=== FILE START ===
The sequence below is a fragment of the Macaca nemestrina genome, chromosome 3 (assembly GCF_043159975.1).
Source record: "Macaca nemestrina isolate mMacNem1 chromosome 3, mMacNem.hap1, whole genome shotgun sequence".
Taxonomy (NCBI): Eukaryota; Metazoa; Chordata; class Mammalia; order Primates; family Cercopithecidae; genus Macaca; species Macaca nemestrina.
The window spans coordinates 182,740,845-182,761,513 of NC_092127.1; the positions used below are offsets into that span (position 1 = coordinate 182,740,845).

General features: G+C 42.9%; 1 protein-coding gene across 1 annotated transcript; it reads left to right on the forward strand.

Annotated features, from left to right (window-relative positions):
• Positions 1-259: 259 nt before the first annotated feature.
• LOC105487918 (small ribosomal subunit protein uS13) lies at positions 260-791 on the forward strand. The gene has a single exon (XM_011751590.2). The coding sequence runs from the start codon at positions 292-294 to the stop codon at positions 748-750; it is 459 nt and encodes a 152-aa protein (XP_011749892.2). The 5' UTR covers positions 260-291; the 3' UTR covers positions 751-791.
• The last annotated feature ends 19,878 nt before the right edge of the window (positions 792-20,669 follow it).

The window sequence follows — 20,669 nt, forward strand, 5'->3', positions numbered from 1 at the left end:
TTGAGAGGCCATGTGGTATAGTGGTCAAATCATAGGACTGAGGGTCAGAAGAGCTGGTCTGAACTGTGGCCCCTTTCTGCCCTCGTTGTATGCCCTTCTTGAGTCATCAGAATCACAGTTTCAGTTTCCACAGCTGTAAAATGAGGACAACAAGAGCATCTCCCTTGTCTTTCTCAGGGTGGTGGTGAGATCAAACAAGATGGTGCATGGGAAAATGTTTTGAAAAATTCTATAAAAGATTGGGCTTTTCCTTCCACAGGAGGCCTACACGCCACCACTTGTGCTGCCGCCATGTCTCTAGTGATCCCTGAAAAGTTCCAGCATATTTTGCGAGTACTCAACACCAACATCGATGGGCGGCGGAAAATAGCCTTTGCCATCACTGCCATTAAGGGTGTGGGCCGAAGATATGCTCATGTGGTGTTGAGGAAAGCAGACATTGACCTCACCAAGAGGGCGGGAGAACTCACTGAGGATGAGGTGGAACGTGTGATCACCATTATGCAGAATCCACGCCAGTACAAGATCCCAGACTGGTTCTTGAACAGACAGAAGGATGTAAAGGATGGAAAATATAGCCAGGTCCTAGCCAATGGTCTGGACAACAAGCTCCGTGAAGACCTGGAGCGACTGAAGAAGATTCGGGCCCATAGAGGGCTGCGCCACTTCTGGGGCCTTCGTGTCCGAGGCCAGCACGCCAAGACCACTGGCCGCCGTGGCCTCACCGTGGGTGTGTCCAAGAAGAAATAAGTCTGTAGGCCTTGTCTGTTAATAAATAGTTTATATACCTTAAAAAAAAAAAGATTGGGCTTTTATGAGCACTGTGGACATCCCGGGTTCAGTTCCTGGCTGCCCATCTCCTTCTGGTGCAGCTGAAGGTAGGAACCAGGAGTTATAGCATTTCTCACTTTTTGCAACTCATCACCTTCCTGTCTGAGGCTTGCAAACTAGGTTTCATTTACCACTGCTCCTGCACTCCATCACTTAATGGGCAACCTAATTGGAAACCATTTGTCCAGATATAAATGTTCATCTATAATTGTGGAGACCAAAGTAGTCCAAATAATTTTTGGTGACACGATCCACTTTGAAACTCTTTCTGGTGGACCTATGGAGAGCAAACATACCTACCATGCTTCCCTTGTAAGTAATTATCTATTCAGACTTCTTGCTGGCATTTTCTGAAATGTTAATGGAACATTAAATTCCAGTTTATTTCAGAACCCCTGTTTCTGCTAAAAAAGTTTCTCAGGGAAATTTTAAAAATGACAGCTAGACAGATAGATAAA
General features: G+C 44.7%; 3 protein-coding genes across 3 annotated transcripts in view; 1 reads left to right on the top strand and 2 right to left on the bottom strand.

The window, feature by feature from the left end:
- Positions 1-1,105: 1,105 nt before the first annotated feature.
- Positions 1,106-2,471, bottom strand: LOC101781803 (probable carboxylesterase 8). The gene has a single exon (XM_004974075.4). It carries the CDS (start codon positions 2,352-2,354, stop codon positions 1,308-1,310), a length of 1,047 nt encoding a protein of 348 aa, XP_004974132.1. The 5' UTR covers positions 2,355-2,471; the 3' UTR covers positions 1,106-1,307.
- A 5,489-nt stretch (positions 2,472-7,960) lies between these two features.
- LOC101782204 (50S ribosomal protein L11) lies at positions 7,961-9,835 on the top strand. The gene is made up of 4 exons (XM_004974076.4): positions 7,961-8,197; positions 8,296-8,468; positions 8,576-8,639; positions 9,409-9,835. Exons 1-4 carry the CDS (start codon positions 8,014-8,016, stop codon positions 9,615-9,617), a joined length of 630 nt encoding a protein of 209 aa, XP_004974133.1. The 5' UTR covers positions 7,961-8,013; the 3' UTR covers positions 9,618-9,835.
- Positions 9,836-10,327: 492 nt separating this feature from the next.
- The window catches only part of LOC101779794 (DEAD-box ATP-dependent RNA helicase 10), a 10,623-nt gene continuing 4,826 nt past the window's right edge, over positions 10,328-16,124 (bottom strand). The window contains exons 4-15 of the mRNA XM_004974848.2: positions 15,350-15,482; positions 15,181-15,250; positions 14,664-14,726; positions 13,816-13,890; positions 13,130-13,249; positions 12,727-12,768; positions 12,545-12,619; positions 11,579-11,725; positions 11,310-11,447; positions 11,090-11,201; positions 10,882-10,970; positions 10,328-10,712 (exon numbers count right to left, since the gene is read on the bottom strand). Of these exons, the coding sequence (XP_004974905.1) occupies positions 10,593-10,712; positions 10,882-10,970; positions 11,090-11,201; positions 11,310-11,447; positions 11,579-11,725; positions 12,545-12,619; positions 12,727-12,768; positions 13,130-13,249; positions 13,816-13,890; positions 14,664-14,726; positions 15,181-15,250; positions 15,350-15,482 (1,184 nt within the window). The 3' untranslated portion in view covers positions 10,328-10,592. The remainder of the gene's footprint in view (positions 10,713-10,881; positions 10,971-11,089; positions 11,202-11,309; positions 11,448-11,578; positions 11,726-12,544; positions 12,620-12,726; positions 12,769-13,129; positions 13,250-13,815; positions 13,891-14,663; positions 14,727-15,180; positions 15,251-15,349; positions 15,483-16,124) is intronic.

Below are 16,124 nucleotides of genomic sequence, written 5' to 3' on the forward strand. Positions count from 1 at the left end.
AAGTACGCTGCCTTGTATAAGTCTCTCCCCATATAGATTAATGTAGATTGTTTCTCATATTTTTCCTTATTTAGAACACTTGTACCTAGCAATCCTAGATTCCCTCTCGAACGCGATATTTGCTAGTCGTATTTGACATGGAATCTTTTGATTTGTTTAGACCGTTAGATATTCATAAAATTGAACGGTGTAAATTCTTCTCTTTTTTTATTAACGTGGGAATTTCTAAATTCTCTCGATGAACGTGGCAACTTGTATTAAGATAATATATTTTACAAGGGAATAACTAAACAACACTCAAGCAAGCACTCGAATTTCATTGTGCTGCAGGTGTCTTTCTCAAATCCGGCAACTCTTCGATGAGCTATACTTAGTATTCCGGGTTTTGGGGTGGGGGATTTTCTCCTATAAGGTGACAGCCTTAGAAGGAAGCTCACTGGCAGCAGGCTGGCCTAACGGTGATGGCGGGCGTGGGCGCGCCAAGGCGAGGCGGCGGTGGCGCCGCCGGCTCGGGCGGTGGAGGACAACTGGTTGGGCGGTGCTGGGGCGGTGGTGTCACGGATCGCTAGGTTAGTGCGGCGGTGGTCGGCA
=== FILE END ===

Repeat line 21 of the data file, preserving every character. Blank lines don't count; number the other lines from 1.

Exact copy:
AAGTACGCTGCCTTGTATAAGTCTCTCCCCATATAGATTAATGTAGATTGTTTCTCATATTTTTCCTTATTTAGAACACTTGTACCTAGCAATCCTAGATTCCCTCTCGAACGCGATATTTGCTAGTCGTATTTGACATGGAATCTTTTGATTTGTTTAGACCGTTAGATATTCATAAAATTGAACGGTGTAAATTCTTCTCTTTTTTTATTAACGTGGGAATTTCTAAATTCTCTCGATGAACGTGGCAACTTGTATTAAGATAATATATTTTACAAGGGAATAACTAAACAACACTCAAGCAAGCACTCGAATTTCATTGTGCTGCAGGTGTCTTTCTCAAATCCGGCAACTCTTCGATGAGCTATACTTAGTATTCCGGGTTTTGGGGTGGGGGATTTTCTCCTATAAGGTGACAGCCTTAGAAGGAAGCTCACTGGCAGCAGGCTGGCCTAACGGTGATGGCGGGCGTGGGCGCGCCAAGGCGAGGCGGCGGTGGCGCCGCCGGCTCGGGCGGTGGAGGACAACTGGTTGGGCGGTGCTGGGGCGGTGGTGTCACGGATCGCTAGGTTAGTGCGGCGGTGGTCGGCA